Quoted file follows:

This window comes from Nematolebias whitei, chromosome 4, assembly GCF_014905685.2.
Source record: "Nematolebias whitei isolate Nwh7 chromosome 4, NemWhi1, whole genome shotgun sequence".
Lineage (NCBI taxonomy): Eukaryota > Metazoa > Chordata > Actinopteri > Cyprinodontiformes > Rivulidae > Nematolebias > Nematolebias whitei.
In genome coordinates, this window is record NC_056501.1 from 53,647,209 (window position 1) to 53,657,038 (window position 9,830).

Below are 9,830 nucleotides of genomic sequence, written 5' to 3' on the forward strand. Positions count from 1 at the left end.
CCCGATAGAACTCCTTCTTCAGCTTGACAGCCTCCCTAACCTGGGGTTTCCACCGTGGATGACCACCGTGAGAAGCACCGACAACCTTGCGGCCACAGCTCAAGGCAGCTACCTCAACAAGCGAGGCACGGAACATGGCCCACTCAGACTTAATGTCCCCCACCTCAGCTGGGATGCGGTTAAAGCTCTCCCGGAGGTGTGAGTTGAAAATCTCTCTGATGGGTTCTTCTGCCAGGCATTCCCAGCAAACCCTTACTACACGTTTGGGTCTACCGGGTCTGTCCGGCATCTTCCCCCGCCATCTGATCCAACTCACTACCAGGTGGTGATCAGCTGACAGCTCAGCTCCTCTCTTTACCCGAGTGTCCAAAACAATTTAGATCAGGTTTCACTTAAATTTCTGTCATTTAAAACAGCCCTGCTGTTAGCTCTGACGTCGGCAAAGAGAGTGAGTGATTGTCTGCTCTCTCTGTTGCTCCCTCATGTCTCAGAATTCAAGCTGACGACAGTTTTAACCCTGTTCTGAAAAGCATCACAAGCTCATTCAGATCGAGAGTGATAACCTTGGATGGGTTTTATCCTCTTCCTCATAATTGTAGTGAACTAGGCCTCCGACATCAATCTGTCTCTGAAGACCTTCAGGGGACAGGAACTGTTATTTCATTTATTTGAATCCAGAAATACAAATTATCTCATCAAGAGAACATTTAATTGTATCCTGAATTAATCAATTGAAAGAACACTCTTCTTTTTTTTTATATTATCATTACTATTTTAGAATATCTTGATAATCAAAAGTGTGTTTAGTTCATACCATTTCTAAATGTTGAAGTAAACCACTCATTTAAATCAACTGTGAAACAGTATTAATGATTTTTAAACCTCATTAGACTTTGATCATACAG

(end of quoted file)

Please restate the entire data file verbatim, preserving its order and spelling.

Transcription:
This window comes from Nematolebias whitei, chromosome 4, assembly GCF_014905685.2.
Source record: "Nematolebias whitei isolate Nwh7 chromosome 4, NemWhi1, whole genome shotgun sequence".
Lineage (NCBI taxonomy): Eukaryota > Metazoa > Chordata > Actinopteri > Cyprinodontiformes > Rivulidae > Nematolebias > Nematolebias whitei.
In genome coordinates, this window is record NC_056501.1 from 53,647,209 (window position 1) to 53,657,038 (window position 9,830).

Below are 9,830 nucleotides of genomic sequence, written 5' to 3' on the forward strand. Positions count from 1 at the left end.
CCCGATAGAACTCCTTCTTCAGCTTGACAGCCTCCCTAACCTGGGGTTTCCACCGTGGATGACCACCGTGAGAAGCACCGACAACCTTGCGGCCACAGCTCAAGGCAGCTACCTCAACAAGCGAGGCACGGAACATGGCCCACTCAGACTTAATGTCCCCCACCTCAGCTGGGATGCGGTTAAAGCTCTCCCGGAGGTGTGAGTTGAAAATCTCTCTGATGGGTTCTTCTGCCAGGCATTCCCAGCAAACCCTTACTACACGTTTGGGTCTACCGGGTCTGTCCGGCATCTTCCCCCGCCATCTGATCCAACTCACTACCAGGTGGTGATCAGCTGACAGCTCAGCTCCTCTCTTTACCCGAGTGTCCAAAACAATTTAGATCAGGTTTCACTTAAATTTCTGTCATTTAAAACAGCCCTGCTGTTAGCTCTGACGTCGGCAAAGAGAGTGAGTGATTGTCTGCTCTCTCTGTTGCTCCCTCATGTCTCAGAATTCAAGCTGACGACAGTTTTAACCCTGTTCTGAAAAGCATCACAAGCTCATTCAGATCGAGAGTGATAACCTTGGATGGGTTTTATCCTCTTCCTCATAATTGTAGTGAACTAGGCCTCCGACATCAATCTGTCTCTGAAGACCTTCAGGGGACAGGAACTGTTATTTCATTTATTTGAATCCAGAAATACAAATTATCTCATCAAGAGAACATTTAATTGTATCCTGAATTAATCAATTGAAAGAACACTCTTCTTTTTTTTTATATTATCATTACTATTTTAGAATATCTTGATAATCAAAAGTGTGTTTAGTTCATACCATTTCTAAATGTTGAAGTAAACCACTCATTTAAATCAACTGTGAAACAGTATTAATGATTTTTAAACCTCATTAGACTTTGATCATACAG